by APPA for Sustainability Innovation as well as earning REAL Certification for its use of nutrition and sustainability best practices (2015) among others.
Starting in 2015, Stanford began advanced automation and integration of all its utilities reporting and billing. The Business Systems initiative
addresses utilities data integration, resource efficiency, and data analytics to effectively measure and manage Stanford’s resources. The program has enabled streamlined data presentations for greater insight into utilities consumption to encourage resource-conscious operation. This visibility also helps facilities teams to operate utility infrastructure in the most reliable, safe, and cost-effective way. In 2018, real-time utilities dashboards were published to showcase campus performance
, in addition to the building
and system level tools that began in 2015.
Sustainability Culture and Engagement:
The Cardinal Green
program encourages individual engagement with sustainability. Starting in 2012, the campus community could engage with conservation through a series of seasonal campaigns to reduce resource consumption. In April 2017, a new sustainability engagement portal—My Cardinal Green
—launched to campus, providing personalized actions for each individual and incentivizing their performance. Since 2017, more than 5000 users have enrolled, with approximately 2,000 active users reporting more than 8,000 unique conservation behaviors on an annual basis. Cardinal Green campaigns and trainings
complement the program so that the community can work together to directly support resource conservation, with more than 1,800 individuals trained across different modules since 2015. Programs targeted at specific high-impact areas like labs
, and office spaces
support progress and encourage engagement, and the program was recognized by the International Sustainable Campus Network
, among others.
Continuing Momentum this Decade
While work in maintaining a diverse and dynamic portfolio continues, the university has an eye on the horizon for deeper impact and action. Investigations include:
Deeper Decarbonization: In 2019, the university began to explore strategies to increase its emissions reductions further, with plans to phase out natural gas-powered equipment. With carbon from direct emissions 80% reduced, the next steps are to electrify the remaining equipment in buildings, transition additional departments to the campus thermal system, and Lake Water Heat Exchange. The next frontier of decarbonization lies in Scope 3 emissions accounting, program development, and systematic reduction of carbon in several aspects of the institution’s travel footprint and supply chain; an initial inventory is underway.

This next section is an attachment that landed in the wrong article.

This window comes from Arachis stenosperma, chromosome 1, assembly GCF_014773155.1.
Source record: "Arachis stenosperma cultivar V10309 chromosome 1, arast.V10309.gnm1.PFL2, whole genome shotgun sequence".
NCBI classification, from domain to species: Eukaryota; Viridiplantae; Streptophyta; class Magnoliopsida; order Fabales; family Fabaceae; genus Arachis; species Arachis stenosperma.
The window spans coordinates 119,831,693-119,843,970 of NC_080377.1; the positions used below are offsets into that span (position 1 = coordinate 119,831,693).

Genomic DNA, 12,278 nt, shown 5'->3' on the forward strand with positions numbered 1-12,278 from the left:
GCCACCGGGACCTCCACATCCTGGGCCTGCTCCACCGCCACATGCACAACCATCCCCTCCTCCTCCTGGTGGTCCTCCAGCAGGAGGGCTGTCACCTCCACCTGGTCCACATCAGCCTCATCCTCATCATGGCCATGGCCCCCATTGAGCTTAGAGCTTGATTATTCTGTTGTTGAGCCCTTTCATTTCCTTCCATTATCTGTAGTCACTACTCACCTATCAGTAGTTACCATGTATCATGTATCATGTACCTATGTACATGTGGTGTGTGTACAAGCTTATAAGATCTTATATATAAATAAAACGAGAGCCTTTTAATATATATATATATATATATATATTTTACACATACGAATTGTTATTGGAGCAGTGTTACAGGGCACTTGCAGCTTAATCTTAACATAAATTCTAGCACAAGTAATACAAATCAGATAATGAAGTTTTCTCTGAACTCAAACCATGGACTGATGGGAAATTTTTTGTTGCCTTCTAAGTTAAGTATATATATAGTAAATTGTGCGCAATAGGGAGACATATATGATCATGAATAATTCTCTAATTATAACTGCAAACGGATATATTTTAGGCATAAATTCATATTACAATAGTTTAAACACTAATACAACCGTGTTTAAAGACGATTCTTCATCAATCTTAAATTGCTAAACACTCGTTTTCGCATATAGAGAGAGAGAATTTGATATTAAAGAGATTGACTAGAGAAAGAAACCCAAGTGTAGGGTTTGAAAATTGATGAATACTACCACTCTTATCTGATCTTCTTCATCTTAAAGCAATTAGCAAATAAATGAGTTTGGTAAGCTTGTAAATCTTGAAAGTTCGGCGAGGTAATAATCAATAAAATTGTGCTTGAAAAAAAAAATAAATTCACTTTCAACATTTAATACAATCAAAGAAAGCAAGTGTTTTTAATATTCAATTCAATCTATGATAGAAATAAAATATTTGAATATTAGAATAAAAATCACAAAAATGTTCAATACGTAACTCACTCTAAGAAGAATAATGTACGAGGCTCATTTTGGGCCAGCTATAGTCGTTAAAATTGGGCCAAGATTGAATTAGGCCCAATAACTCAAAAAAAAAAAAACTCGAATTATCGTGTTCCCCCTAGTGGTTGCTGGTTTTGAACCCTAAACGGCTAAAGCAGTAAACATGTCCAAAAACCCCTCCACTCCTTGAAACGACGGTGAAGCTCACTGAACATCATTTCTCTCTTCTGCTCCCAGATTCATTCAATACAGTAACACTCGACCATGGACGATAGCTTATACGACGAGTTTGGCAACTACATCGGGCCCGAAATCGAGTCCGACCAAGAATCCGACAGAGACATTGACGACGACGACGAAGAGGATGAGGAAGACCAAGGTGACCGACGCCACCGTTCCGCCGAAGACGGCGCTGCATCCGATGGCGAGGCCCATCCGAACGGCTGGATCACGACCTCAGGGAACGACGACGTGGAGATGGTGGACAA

Climate Adaptation and Resiliency: As severe weather events become more frequent and intense, resilience has become an increasingly important issue for all institutions. Through a comprehensive vulnerability assessment to address risks, the institution is preparing to both adapt (respond to the impacts of climate change) and be resilient (prepare and recover from adverse impacts) in coming decades to be in synch with the realities of the changed climate.
Zero Waste by 2030: The university is actively progressing on its path toward recycling and diverting more than 90% of material from the landfill by 2030. Stanford initiated a Zero Waste Feasibility Study in 2017, which provided a more detailed understanding of waste streams and informed strategies to further reduce waste generation. In 2019, pilot programs to evaluate these solutions began in Stanford’s Redwood City Campus.
Robust Community Engagement: The efforts of everyone at Stanford – students, faculty and staff – are crucial to creating a more sustainable campus, and ensuring that our community members exist as sustainable citizens in the world at large. My Cardinal Green has established the framework through which to engage our community in a personal way, and the next steps will aim to broaden participation and integration with various university communities.